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Critical Care

, 13:P37 | Cite as

T-cell-specific peroxisome proliferator-activated receptor gamma depletion inhibits T-cell apoptosis and improves survival of septic mice via an IL-2-dependent mechanism

  • MV Schmidt
  • P Paulus
  • A-M Kuhn
  • V Meilladec-Jullig
  • K Zacharowski
  • B Bruene
  • A von Knethen
Poster presentation
  • 743 Downloads

Keywords

Septic Patient Septic Mouse Downstream Effector Protein Immune Paralysis Caecal Ligation 
These keywords were added by machine and not by the authors. This process is experimental and the keywords may be updated as the learning algorithm improves.

Introduction

Immune paralysis with massive T-cell apoptosis is a central pathogenic event during sepsis and correlates with septic patient mortality. Previous observations implied a crucial role of peroxisome proliferator-activated receptor gamma (PPARγ) during T-cell apoptosis.

Methods

To elucidate mechanisms of PPARγ-induced T-cell depletion, we used an endotoxin model as well as the caecal ligation and puncture sepsis model to imitate septic conditions in wild-type versus conditional PPARγ knockout (KO) mice.

Results

PPARγ KO mice showed a marked survival advantage compared with control mice. Their T cells were substantially protected against sepsis-induced death and showed a significantly higher expression of the pro-survival factor IL-2. Since PPARγ is described to repress nuclear factor of activated T cells (NFAT) transactivation and concomitant IL-2 expression, we propose inhibition of NFAT as the underlying mechanism allowing T-cell apoptosis. Corroborating our hypothesis, we observed up-regulation of the pro-apoptotic protein BIM and downregulation of the anti-apoptotic protein Bcl-2 in control mice, which are downstream effector proteins of IL-2 receptor signaling. Application of a neutralizing anti-IL-2 antibody reversed the pro-survival effect of PPARγ-deficient T cells and confirmed IL-2-dependent apoptosis during sepsis.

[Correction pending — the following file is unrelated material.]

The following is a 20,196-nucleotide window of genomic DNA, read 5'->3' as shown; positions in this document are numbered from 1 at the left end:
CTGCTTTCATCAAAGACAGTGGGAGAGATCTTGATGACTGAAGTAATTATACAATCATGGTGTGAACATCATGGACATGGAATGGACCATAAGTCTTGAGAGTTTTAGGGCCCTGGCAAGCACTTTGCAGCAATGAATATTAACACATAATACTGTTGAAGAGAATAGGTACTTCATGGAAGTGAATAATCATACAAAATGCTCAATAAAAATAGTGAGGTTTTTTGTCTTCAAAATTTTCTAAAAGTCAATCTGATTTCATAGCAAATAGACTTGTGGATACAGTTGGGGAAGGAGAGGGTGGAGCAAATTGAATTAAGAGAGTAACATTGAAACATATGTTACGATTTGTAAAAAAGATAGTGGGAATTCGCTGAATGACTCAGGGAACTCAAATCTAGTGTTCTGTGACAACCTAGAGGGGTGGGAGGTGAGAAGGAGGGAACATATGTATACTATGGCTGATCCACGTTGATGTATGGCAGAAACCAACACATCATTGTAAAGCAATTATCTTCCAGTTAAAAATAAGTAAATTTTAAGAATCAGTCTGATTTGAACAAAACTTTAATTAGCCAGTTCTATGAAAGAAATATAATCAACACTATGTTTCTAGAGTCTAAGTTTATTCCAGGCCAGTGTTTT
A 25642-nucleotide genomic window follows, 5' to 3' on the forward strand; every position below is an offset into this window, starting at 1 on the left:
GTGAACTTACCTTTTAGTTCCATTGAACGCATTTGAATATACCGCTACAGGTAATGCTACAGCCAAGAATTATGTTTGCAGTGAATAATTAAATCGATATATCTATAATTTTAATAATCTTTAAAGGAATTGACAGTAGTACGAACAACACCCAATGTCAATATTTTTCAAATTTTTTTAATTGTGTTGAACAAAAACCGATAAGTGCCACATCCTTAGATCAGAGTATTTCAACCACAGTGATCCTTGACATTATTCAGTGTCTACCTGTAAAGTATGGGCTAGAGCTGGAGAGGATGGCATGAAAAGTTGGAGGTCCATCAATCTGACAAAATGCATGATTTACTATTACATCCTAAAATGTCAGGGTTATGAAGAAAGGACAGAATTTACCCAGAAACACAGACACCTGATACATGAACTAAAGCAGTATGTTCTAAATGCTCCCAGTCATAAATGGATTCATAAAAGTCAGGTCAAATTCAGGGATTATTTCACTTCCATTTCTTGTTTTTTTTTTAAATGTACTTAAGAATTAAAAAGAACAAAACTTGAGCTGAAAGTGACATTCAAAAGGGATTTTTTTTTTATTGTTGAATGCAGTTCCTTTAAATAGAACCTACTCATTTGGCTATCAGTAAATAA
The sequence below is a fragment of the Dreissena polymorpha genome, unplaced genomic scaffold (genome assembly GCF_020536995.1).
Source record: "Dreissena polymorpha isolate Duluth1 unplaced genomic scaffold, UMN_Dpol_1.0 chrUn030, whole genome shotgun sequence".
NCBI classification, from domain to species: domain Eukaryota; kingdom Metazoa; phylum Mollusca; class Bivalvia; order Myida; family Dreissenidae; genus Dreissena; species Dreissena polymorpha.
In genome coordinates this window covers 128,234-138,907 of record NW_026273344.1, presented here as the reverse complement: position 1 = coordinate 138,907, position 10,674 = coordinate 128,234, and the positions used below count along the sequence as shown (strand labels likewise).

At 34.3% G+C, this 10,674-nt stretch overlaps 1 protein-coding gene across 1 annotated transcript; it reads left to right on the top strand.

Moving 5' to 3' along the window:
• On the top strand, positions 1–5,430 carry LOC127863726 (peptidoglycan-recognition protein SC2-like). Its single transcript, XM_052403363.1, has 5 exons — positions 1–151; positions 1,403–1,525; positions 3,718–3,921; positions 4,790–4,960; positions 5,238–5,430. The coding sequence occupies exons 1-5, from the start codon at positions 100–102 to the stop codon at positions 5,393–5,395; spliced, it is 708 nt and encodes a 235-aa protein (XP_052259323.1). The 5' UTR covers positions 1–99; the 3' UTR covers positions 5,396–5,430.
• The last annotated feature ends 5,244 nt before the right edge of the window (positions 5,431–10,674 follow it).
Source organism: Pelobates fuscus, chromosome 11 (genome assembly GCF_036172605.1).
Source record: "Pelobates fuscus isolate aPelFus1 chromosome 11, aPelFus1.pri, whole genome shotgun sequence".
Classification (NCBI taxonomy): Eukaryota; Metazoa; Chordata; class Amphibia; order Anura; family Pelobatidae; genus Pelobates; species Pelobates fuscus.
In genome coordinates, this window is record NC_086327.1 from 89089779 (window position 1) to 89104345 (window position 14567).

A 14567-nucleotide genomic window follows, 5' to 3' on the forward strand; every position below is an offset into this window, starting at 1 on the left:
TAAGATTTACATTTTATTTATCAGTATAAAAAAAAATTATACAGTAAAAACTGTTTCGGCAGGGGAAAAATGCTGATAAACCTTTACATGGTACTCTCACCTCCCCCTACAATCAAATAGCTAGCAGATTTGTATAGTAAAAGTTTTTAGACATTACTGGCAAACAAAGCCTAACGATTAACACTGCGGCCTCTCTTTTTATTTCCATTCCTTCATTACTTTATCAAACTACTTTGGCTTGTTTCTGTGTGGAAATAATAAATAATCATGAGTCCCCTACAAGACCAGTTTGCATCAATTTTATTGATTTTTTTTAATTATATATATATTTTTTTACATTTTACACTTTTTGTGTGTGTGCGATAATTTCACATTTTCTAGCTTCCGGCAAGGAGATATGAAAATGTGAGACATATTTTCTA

Conclusion

Apparently antagonizing PPARγ in T cells might improve their survival during sepsis, which concomitantly enhances defence mechanisms and possibly provokes an increased survival of septic patients.

Copyright information

© BioMed Central Ltd 2009

Authors and Affiliations

  • MV Schmidt
    • 1
  • P Paulus
    • 2
  • A-M Kuhn
    • 1
  • V Meilladec-Jullig
    • 1
  • K Zacharowski
    • 2
  • B Bruene
    • 1
  • A von Knethen
    • 1
  1. 1.Institute of Biochemistry I,Goethe-University FrankfurtGermany
  2. 2.Department of Anaesthesia, Intensive Care Medicine &Pain Therapy, University Hospital FrankfurtGermany

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